I'll ask you the same question as above... On what basis are you determining that MT's debt load is so scary?


  • Report this Comment On September 01, 2011, at 9:14 PM, dkhariwala wrote:

    hi Matt,

    nice article. i am still a stock novice, so may be you can explain better. MT's current stock price is about half of book value. Isnt that a great plus point to add to your thesis ? Not sure why you left it out, or am I missing something. I see everyone make a big hue and cry on BRK going below book value recently ... why not on MT? Will appreciate your answer. Thanks.

  • Report this Comment On September 02, 2011, at 1:47 PM, summertimeVA wrote:

    compared to other steel players it's debt is hig and also triple b rated, with the current turmoil, not a good scenario to outplay. Take today's shut down of a blast furnace (MT idles another blast furnace) these are not good signs in the steel business. Regarding India and China if you partner you partner very different ball game as the worlds largest steel manufacturer does not have it's own production unit, control, synergies with it's other steel plants. MT is a great company and please stop calling it cyclical - the steel industry was transformed by MT and the idea was to make the industry non cyclical which today seems like it failed but it is the future so again if you are in the long term game it is a buy but short term-1 yr horizon there are other better buys.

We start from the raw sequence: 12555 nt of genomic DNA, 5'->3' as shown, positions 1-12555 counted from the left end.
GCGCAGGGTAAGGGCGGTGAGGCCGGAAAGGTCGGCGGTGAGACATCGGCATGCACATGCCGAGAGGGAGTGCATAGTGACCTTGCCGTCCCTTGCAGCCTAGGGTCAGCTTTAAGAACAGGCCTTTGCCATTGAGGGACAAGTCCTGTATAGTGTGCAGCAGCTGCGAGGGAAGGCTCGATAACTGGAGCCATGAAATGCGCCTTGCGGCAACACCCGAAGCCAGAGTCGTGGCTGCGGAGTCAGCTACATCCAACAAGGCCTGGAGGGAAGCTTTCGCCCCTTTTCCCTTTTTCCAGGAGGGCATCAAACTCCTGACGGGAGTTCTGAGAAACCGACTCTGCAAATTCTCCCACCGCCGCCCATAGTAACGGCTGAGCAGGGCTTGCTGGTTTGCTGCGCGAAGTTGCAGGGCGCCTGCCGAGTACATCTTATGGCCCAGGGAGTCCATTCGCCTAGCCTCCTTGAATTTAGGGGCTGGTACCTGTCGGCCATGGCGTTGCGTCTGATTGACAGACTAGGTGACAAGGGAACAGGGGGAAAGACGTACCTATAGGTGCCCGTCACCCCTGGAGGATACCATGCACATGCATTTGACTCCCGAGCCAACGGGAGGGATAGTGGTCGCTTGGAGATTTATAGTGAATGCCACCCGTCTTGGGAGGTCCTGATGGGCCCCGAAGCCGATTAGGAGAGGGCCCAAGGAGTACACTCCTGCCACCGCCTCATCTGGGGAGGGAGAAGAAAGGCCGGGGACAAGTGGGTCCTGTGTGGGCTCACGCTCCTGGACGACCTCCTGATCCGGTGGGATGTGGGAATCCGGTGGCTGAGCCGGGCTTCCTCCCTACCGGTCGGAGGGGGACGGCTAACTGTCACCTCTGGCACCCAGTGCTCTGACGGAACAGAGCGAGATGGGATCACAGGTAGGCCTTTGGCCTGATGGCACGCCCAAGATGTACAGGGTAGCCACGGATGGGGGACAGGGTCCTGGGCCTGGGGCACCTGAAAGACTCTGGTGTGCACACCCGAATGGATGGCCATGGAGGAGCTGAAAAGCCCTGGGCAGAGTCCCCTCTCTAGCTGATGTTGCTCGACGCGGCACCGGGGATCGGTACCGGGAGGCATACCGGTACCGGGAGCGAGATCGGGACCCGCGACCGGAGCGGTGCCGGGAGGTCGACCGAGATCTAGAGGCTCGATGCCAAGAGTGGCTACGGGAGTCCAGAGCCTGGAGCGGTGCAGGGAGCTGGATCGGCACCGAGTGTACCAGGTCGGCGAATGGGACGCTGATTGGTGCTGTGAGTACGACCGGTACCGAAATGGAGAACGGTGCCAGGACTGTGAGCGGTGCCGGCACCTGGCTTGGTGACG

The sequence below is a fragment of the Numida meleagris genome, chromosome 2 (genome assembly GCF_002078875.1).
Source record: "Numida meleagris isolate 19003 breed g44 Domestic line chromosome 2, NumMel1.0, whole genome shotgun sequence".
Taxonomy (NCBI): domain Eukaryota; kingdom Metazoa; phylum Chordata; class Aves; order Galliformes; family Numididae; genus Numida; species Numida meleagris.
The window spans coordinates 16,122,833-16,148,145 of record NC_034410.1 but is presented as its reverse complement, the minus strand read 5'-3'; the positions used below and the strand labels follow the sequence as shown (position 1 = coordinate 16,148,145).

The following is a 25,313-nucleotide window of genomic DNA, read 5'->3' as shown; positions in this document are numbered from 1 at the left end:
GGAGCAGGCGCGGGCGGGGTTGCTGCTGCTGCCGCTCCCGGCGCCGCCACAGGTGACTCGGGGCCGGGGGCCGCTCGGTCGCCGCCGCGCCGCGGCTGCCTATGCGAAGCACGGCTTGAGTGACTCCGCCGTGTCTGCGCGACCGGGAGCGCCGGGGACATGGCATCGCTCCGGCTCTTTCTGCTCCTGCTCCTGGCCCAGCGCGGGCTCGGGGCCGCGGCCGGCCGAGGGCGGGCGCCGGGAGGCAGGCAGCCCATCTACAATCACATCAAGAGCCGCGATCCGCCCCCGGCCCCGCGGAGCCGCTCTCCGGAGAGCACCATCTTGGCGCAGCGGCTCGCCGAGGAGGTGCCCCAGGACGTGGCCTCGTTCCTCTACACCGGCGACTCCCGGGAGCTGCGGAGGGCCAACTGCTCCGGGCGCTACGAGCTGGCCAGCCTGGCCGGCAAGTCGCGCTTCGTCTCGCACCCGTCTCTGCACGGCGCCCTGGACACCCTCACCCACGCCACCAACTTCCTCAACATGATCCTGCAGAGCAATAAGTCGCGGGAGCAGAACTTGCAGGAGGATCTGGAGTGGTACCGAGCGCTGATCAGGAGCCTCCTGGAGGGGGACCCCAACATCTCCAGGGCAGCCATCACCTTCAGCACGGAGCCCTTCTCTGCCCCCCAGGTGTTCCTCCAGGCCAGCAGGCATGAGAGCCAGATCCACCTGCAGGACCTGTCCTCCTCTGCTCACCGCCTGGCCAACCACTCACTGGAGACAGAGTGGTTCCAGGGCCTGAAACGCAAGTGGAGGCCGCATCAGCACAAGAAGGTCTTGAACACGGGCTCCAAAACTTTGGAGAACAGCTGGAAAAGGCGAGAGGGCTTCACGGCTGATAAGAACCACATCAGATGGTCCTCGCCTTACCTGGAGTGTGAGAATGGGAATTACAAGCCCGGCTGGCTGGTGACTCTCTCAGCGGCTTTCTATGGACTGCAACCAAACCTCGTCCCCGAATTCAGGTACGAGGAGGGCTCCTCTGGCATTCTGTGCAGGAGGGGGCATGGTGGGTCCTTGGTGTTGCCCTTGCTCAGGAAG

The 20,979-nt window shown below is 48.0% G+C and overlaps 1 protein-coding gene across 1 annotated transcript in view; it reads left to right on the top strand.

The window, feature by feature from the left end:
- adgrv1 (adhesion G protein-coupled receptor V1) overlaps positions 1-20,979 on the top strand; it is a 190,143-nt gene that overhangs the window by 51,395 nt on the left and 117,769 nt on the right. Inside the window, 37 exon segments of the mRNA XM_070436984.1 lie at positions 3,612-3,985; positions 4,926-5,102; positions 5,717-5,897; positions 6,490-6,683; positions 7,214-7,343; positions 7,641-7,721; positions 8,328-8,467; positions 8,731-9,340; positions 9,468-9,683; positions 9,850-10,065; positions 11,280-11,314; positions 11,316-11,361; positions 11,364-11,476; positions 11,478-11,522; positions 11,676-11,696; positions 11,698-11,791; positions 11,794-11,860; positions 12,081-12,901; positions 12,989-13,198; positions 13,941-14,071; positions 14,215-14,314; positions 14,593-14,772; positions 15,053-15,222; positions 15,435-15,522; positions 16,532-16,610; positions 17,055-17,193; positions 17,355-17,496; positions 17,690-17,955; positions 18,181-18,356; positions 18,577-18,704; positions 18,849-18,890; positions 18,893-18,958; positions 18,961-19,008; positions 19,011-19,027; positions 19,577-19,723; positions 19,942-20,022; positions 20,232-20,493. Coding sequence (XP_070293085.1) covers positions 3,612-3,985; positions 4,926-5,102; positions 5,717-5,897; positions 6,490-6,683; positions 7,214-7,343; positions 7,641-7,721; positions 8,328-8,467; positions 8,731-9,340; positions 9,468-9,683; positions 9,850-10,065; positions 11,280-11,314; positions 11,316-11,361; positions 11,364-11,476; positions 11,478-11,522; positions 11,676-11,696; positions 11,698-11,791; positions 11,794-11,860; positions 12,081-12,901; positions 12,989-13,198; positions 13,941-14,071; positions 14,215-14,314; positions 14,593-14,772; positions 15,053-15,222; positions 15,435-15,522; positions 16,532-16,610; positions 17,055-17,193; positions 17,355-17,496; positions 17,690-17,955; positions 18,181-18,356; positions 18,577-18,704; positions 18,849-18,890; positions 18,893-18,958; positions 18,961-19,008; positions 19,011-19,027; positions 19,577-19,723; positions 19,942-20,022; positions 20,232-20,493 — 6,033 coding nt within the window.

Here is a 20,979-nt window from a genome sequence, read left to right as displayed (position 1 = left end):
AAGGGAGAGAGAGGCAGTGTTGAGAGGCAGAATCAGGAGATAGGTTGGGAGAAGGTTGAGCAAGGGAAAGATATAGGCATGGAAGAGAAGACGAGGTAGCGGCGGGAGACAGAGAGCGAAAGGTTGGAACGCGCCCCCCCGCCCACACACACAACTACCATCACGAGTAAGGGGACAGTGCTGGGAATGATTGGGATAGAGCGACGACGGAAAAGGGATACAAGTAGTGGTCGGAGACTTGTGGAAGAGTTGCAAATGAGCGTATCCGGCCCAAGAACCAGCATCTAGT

• Report this Comment On September 07, 2011, at 5:37 PM, thidmark wrote:

    "but short term-1 yr horizon there are other better buys"

    Yeah, I think they're called certificates of deposit

  • Report this Comment On September 08, 2011, at 2:23 PM, TMFKopp wrote:


    "MT's current stock price is about half of book value. Isnt that a great plus point to add to your thesis ? "

    Short answer: Yes. Good call.


    You still haven't clarified how you're determining that Arcelor is highly leveraged. On the basis of debt as % of total capital, it is less leveraged than Nucor, U.S. Steel, POSCO, Nippon Steel, Baoshan Iron, and on and on... So I'm a bit confused as to why you're so concerned about its debt.

    Also, I'm not holding my breath for the day that the steel industry isn't cyclical. But that's just me.


  • Report this Comment On September 12, 2011, at 11:51 AM, summertimeVA wrote:

    Hi Matt

    Please take a look at MT price today as well as: (financial strenght) vs industry and profitability ratios.

    It is a great company but it is too big to handle without operations in India and China you could buy other companies......also in steel